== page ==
Erin and Justin signed up for a platform called Adoptimist (“We’re a technology company devoted to family-building. We are not an adoption agency or law firm”) and set up a Facebook page about their “adoption journey.” They filled their profiles with personal information, describing their love of basketball, football, and triathlons. Erin wrote that she came from a large Italian family and hoped to raise her children speaking Italian and English. They shared a picture of the two of them goofing around with a young nephew, another of them eating ice cream.
When they posted their profile to Adoptimist in 2017, Justin and Erin were approached by a woman from Las Vegas. She said she was pregnant with twins and had been diagnosed with cancer, and that she wanted the couple to raise the babies. After many texts and updates about the babies’ heart rates, and an invitation to come meet the twins in the hospital, they discovered the woman had never been pregnant.
She was what Erin described as an “emotional scammer,” someone seemingly uninterested in money who torments prospective adoptive parents for reasons known only to them. Erin said another woman on Adoptimist who claimed to be pregnant sent her a message saying she was hungry and asking her to order a pizza. This was, Erin said, how most of the couple’s interactions on the site went. (Philip Acosta, the president and cofounder of Adoptimist, said that the company has in recent years focused on combating scammers. The site now offers to review the IP addresses of anyone who contacts a prospective adoptive parent, and also alerts users to different types of scams on a “scam blog.”)
Justin and Erin joined a support group for parents seeking to adopt. Several of the couples in their group who had already adopted children passed along advice about using Facebook’s advertising analytics to hone their search. So Justin and Erin paid the social media company between $25 and $150 a month to promote their adoption page in the feeds of women age 15 to 65 in college towns around the US. This range, they reasoned, might reach a grandparent or a friend of a pregnant woman.
Soon after they started buying targeted Facebook ads, Erin’s mother became seriously ill. Erin flew to the suburbs of Detroit, where she was raised, to help. For a hectic few weeks, she and her sister took turns staying in the hospital with their mother and watching Erin’s five nieces and nephews.
One night, Justin called Erin and, sounding stricken, asked if she’d seen their adoption page. She hadn’t had time to check it. “Oh my God,” he told her. “You have to go look now.”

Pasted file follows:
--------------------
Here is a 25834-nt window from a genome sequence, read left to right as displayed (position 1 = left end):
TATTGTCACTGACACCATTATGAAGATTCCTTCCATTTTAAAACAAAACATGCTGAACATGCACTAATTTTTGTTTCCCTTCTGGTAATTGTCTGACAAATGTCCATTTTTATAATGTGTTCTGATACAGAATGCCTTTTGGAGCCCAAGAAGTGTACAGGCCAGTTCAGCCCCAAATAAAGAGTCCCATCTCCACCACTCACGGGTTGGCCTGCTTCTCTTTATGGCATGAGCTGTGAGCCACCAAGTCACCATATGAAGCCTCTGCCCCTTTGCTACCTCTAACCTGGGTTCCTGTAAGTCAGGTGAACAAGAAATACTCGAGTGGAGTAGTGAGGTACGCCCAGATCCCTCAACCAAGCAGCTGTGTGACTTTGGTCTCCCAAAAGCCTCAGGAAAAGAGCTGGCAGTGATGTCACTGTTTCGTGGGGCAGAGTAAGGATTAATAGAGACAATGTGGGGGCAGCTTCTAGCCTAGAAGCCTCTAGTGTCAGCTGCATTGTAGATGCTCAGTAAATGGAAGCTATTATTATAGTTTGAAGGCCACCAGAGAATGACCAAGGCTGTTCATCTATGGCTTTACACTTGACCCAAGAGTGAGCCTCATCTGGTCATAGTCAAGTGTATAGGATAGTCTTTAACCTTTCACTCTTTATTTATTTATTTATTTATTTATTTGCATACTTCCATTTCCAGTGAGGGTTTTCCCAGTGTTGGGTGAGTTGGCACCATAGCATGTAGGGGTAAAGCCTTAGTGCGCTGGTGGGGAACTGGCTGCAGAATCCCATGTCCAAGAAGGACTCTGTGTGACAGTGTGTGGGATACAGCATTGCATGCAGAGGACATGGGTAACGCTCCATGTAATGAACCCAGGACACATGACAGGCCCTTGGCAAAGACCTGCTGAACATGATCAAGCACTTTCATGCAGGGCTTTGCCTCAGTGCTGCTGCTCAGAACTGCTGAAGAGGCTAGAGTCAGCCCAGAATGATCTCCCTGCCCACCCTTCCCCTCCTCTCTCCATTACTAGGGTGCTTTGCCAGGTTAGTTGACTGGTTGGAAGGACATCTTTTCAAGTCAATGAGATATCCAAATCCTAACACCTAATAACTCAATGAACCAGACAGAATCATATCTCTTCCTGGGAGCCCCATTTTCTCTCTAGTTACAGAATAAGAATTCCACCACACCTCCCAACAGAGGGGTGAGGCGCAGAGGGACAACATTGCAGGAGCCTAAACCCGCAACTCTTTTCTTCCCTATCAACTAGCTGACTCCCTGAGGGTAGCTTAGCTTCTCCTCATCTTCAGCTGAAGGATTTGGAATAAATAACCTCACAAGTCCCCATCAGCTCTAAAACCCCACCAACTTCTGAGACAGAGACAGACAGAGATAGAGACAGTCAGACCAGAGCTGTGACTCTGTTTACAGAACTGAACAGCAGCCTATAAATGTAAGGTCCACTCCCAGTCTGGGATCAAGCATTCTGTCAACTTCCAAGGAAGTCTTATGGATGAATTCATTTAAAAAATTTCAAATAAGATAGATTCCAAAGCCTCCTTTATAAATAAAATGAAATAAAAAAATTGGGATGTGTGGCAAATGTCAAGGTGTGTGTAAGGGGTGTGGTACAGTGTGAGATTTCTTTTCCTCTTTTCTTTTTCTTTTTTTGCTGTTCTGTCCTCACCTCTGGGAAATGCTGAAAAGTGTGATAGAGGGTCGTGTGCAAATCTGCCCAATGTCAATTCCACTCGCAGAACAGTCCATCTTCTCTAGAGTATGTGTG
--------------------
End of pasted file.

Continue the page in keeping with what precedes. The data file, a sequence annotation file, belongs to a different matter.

That night in Michigan, when Erin logged on to Facebook, she saw, interspersed with encouraging messages, a torrent of abuse. Perhaps because of the increased exposure Facebook analytics offered, their adoption profile had come to the attention of anti-adoption blogs and Facebook groups. Now their profile had been screenshotted and tagged and mocked on many other pages. “How will you have time for a baby while you’re resting your facelift, and getting all that work done?” one poster asked. Another proclaimed, “Get a dog, you stupid cunts.” “No child deserves her … even the ‘man upstairs’ saw that.”
In the guest bedroom in her sister’s house, Erin stayed up late into the night deleting the comments on their adoption profile and trying to report the users who posted them. “I was trying to plug the dam, but there wasn’t enough time. It was a 20-person job,” she said. “There was no one to talk to at Facebook.” (A Facebook spokesperson said, “We continue to improve the technology we use to find bullying and harassing content” and that it had “removed the content that violates our policies.”)
As she jumped from one anti-adoption page to another, Erin saw that she and Justin were far from the only targets. Other prospective adoptive parents were called “vultures trolling the net for babies.” One group had shared the Adoptimist profile of a gay male couple, asking sardonically, “Which one will be listed on the birth certificate as the woman who gave birth to the child?”
Erin was dumbfounded. “I didn’t even know anti-adoption was a thing,” she told me.